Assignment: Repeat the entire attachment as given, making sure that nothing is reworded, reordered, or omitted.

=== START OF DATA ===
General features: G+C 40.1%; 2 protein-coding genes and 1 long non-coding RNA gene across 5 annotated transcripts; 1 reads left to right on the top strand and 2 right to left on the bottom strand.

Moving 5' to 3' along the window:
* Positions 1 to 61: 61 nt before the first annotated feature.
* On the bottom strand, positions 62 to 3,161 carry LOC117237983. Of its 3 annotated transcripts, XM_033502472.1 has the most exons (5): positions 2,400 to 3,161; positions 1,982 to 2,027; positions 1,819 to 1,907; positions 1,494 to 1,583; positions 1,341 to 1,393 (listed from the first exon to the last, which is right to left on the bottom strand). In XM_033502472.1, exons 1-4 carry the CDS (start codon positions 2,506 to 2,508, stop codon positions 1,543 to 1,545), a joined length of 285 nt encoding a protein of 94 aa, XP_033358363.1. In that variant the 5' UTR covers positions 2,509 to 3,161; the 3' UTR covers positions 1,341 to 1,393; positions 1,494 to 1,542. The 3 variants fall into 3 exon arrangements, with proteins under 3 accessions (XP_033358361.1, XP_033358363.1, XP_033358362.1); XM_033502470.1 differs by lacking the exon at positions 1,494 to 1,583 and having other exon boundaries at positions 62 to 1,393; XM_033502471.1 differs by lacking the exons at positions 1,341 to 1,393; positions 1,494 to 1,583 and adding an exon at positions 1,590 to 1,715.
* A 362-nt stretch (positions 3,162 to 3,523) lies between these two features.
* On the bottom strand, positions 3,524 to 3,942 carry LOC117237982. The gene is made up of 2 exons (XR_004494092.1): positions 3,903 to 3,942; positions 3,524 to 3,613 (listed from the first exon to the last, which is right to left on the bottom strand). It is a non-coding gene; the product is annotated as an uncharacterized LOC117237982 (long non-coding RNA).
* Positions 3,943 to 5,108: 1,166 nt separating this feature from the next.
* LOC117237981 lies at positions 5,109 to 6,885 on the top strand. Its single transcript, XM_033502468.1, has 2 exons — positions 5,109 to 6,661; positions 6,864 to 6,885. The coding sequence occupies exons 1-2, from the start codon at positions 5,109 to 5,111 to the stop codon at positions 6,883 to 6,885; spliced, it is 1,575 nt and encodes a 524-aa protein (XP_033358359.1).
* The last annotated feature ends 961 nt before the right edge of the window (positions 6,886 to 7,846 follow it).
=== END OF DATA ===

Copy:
General features: G+C 40.1%; 2 protein-coding genes and 1 long non-coding RNA gene across 5 annotated transcripts; 1 reads left to right on the top strand and 2 right to left on the bottom strand.

Moving 5' to 3' along the window:
* Positions 1 to 61: 61 nt before the first annotated feature.
* On the bottom strand, positions 62 to 3,161 carry LOC117237983. Of its 3 annotated transcripts, XM_033502472.1 has the most exons (5): positions 2,400 to 3,161; positions 1,982 to 2,027; positions 1,819 to 1,907; positions 1,494 to 1,583; positions 1,341 to 1,393 (listed from the first exon to the last, which is right to left on the bottom strand). In XM_033502472.1, exons 1-4 carry the CDS (start codon positions 2,506 to 2,508, stop codon positions 1,543 to 1,545), a joined length of 285 nt encoding a protein of 94 aa, XP_033358363.1. In that variant the 5' UTR covers positions 2,509 to 3,161; the 3' UTR covers positions 1,341 to 1,393; positions 1,494 to 1,542. The 3 variants fall into 3 exon arrangements, with proteins under 3 accessions (XP_033358361.1, XP_033358363.1, XP_033358362.1); XM_033502470.1 differs by lacking the exon at positions 1,494 to 1,583 and having other exon boundaries at positions 62 to 1,393; XM_033502471.1 differs by lacking the exons at positions 1,341 to 1,393; positions 1,494 to 1,583 and adding an exon at positions 1,590 to 1,715.
* A 362-nt stretch (positions 3,162 to 3,523) lies between these two features.
* On the bottom strand, positions 3,524 to 3,942 carry LOC117237982. The gene is made up of 2 exons (XR_004494092.1): positions 3,903 to 3,942; positions 3,524 to 3,613 (listed from the first exon to the last, which is right to left on the bottom strand). It is a non-coding gene; the product is annotated as an uncharacterized LOC117237982 (long non-coding RNA).
* Positions 3,943 to 5,108: 1,166 nt separating this feature from the next.
* LOC117237981 lies at positions 5,109 to 6,885 on the top strand. Its single transcript, XM_033502468.1, has 2 exons — positions 5,109 to 6,661; positions 6,864 to 6,885. The coding sequence occupies exons 1-2, from the start codon at positions 5,109 to 5,111 to the stop codon at positions 6,883 to 6,885; spliced, it is 1,575 nt and encodes a 524-aa protein (XP_033358359.1).
* The last annotated feature ends 961 nt before the right edge of the window (positions 6,886 to 7,846 follow it).